We headed to the snack bar and after a ten minute queue we were presented with an option of chips, chips with peas or chips in a butty (I assume we could have also peas or peas in a butty but they weren’t on offer) such had been the demand for traditional Alfreton fayre so far.  We noticed the number of policemen rising in the stadium, obviously concerned with the noxious local smell and headed back to the around the goal to the open air seats for the second half.

Alfreton came out fired up with their task at hand, knowing that an early goal was essential.  And that is exactly what happened as Paul Clayton scored from close range in the 49th minute.  Again they could sense victory but again Telford came back at them and it was 3-3 in less than five minutes as Carl Rodgers finished smartly in Telford’s first attack of the half.  The fans knew that the game was up and so they decided to turn their attention to some away fan baiting.  In groups of five or six they wandered past us to the barriers separating the two sets of fans.  This didn’t go unseen by the police who followed them around until it became so obvious what was happening.  Fortunately the team weren’t distracted and with fifteen minutes to go they were fortunate to get a penalty which after a delay for another booking (taking it to seven in the game) was slotted away by Anthony Howell to make it 4-3.

So one goal was all that was seperating the home team for a place in the final but it was not to be.  Steve Jagielka, brother of Everton’s Phil smashed a shot against the bar for Telford near the end but that was the last of the real action.  We moved around the pitch to get a vantage point for the imminent pitch invasion on the final whistle but it failed to materialise.  The Police smartly formed a line across the pitch including police dogs (so that is where the smell came from!) but the fans simply gave the players a huge round of applause and wandered off out of the ground.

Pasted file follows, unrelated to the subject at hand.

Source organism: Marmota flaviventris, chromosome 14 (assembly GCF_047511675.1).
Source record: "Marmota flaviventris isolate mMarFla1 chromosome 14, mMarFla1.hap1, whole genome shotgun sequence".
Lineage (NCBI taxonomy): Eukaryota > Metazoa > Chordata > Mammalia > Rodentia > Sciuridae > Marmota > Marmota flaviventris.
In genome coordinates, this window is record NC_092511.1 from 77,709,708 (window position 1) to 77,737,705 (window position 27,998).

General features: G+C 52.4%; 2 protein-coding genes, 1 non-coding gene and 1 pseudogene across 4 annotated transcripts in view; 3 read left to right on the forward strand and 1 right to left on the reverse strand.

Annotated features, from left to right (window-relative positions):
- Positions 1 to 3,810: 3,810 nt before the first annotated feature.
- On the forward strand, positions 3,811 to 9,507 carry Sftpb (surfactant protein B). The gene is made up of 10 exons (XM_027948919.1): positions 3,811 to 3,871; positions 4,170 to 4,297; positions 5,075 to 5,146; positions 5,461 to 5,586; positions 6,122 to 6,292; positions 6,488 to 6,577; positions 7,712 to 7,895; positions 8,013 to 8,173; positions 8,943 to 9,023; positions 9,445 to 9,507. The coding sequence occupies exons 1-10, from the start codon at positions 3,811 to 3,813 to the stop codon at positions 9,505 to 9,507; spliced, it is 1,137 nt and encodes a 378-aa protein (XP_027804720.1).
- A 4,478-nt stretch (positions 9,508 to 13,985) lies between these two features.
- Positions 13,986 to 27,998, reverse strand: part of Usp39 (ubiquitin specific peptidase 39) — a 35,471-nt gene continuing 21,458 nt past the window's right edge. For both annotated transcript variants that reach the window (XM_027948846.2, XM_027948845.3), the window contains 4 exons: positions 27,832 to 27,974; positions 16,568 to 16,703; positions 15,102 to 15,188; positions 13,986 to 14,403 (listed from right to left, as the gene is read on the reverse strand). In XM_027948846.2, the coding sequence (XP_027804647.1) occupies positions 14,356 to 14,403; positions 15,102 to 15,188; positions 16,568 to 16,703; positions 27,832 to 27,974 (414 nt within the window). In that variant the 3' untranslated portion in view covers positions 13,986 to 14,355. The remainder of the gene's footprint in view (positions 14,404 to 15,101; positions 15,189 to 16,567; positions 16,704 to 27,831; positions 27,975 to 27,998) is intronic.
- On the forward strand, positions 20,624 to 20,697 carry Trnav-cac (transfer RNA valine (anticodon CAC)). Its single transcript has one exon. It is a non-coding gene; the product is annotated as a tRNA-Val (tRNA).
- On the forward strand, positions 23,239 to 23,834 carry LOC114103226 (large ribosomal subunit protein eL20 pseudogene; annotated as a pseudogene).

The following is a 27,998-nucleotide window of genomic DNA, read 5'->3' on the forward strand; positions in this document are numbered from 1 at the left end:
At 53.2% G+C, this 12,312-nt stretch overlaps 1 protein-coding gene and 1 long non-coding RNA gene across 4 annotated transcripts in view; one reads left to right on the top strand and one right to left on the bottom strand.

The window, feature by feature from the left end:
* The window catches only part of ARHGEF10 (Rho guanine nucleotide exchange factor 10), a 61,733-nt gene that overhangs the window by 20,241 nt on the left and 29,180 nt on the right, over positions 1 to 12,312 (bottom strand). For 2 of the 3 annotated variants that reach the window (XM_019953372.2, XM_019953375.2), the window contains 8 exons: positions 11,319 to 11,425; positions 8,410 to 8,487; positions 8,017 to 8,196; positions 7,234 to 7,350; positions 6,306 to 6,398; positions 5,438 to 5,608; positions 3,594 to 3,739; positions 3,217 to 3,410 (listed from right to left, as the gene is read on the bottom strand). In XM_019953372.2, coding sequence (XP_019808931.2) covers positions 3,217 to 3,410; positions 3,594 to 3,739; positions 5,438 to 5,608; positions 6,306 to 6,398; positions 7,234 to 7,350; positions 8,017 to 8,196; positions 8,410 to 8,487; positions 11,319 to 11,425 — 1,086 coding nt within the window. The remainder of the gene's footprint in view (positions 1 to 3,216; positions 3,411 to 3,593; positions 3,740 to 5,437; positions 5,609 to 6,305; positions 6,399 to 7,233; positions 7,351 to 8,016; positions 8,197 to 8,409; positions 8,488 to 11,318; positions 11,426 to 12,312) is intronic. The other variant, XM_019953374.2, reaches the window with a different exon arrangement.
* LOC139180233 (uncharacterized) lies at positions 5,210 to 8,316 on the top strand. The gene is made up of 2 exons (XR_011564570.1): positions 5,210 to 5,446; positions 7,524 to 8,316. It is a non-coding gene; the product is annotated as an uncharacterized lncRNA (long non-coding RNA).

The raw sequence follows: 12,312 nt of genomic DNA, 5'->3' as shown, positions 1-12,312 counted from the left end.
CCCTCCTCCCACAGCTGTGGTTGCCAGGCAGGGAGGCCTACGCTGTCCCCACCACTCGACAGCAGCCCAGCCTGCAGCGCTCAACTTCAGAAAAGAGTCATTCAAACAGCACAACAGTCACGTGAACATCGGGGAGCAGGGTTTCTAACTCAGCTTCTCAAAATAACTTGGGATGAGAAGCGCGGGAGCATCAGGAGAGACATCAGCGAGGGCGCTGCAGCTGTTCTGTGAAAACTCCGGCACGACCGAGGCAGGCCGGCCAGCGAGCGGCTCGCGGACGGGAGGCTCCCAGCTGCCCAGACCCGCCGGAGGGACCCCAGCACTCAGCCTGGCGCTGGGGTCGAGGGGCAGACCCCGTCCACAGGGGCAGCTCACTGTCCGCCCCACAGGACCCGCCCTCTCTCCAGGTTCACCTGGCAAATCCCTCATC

Telford meanwhile headed off home to ready themselves for the final away to Gateshead on Friday.  It had been a great game of football, and on the whole the home fans were a passionate bunch, although a few of them had obviously worn their copy of Green Street out thinking it was a training manual for football in the current climate but it was harmless stuff.  Still, I don’t believe that anyone feels the way I do about you Alfreton!

About the Impact Arena
The Impact Arena is a typical non-league ground, made up of a mixture of small stands and terracing.  It has been home to the club since 1959 when the club were formed.  The ground is a real mixture of styles.  There is seating on three sides for around 1,500 although most of it is uncovered and just a few rows of seats bolted onto the terraces. The ground is smartly painted red and surrounded by trees giving it a really nice rural feel when the sun is shining.  The Reds Bar in the ground is very popular on matchdays.

The stadium was given its FA grade B licence earlier in the season meaning it is fit to host Conference football, although if their ambitions are for League football in the future significant work will need to be carried out.

How to get to the Impact Arena
Most fans will drive to Alfreton so from the M1 in either direction turn off at junction 28 onto the A38 towards Derby. Follow for 2 miles then take the slip road onto the B600. Turn right at main road towards the town centre. After ½ mile turn left into North Street. The Ground is 200 yards down on the right.  There is a free car park at the ground.

The nearest train station is Alfreton which is a ten minute walk away and on the Euston train line.  Come out of the station and turn right onto the Mansfield Road towards the town centre.  Take the second left into Prospect Street.  At the end of this road the ground will be ahead of you to the right.

How to get a ticket for the Impact Arena
The record attendance at the Impact Arena is just over 5,000 in 1960 for a local derby versus Matlock Town.  In recent years when the capacity has been reduced to 3,600 the average attendance has rarely got over the thousand barrier.  Almost every game (the exceptions are FA Cup ties) are pay on the gate and entry costs £10 for Adults and £5 for Concessions.  You can move freely between terraces to seats unless there is segregation in place.